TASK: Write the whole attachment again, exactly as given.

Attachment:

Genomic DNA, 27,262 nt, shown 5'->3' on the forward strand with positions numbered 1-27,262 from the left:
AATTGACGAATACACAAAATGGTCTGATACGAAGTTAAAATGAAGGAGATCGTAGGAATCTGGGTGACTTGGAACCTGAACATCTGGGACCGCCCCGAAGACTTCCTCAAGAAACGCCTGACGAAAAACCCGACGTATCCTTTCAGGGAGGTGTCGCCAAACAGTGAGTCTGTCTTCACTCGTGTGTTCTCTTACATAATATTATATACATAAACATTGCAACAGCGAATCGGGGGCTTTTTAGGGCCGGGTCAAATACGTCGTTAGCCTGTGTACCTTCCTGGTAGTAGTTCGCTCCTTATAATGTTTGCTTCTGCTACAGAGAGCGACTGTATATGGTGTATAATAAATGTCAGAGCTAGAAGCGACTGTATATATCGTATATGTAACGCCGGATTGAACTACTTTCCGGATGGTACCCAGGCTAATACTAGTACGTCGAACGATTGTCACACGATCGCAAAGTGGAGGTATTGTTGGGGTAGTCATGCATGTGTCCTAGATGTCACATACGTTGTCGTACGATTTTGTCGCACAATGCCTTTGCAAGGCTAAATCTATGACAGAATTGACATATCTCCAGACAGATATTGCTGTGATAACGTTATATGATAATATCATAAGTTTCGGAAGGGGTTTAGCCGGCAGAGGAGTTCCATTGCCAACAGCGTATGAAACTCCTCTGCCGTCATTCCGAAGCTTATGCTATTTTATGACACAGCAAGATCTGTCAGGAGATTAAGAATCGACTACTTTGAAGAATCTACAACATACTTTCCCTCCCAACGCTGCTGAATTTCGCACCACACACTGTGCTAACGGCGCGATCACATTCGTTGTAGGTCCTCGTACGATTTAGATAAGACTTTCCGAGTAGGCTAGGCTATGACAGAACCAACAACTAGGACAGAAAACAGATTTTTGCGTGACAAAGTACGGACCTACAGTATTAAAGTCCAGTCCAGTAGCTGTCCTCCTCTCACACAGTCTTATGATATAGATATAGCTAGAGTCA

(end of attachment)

Genomic DNA, 27,262 nt, shown 5'->3' on the forward strand with positions numbered 1-27,262 from the left:
AATTGACGAATACACAAAATGGTCTGATACGAAGTTAAAATGAAGGAGATCGTAGGAATCTGGGTGACTTGGAACCTGAACATCTGGGACCGCCCCGAAGACTTCCTCAAGAAACGCCTGACGAAAAACCCGACGTATCCTTTCAGGGAGGTGTCGCCAAACAGTGAGTCTGTCTTCACTCGTGTGTTCTCTTACATAATATTATATACATAAACATTGCAACAGCGAATCGGGGGCTTTTTAGGGCCGGGTCAAATACGTCGTTAGCCTGTGTACCTTCCTGGTAGTAGTTCGCTCCTTATAATGTTTGCTTCTGCTACAGAGAGCGACTGTATATGGTGTATAATAAATGTCAGAGCTAGAAGCGACTGTATATATCGTATATGTAACGCCGGATTGAACTACTTTCCGGATGGTACCCAGGCTAATACTAGTACGTCGAACGATTGTCACACGATCGCAAAGTGGAGGTATTGTTGGGGTAGTCATGCATGTGTCCTAGATGTCACATACGTTGTCGTACGATTTTGTCGCACAATGCCTTTGCAAGGCTAAATCTATGACAGAATTGACATATCTCCAGACAGATATTGCTGTGATAACGTTATATGATAATATCATAAGTTTCGGAAGGGGTTTAGCCGGCAGAGGAGTTCCATTGCCAACAGCGTATGAAACTCCTCTGCCGTCATTCCGAAGCTTATGCTATTTTATGACACAGCAAGATCTGTCAGGAGATTAAGAATCGACTACTTTGAAGAATCTACAACATACTTTCCCTCCCAACGCTGCTGAATTTCGCACCACACACTGTGCTAACGGCGCGATCACATTCGTTGTAGGTCCTCGTACGATTTAGATAAGACTTTCCGAGTAGGCTAGGCTATGACAGAACCAACAACTAGGACAGAAAACAGATTTTTGCGTGACAAAGTACGGACCTACAGTATTAAAGTCCAGTCCAGTAGCTGTCCTCCTCTCACACAGTCTTATGATATAGATATAGCTAGAGTCA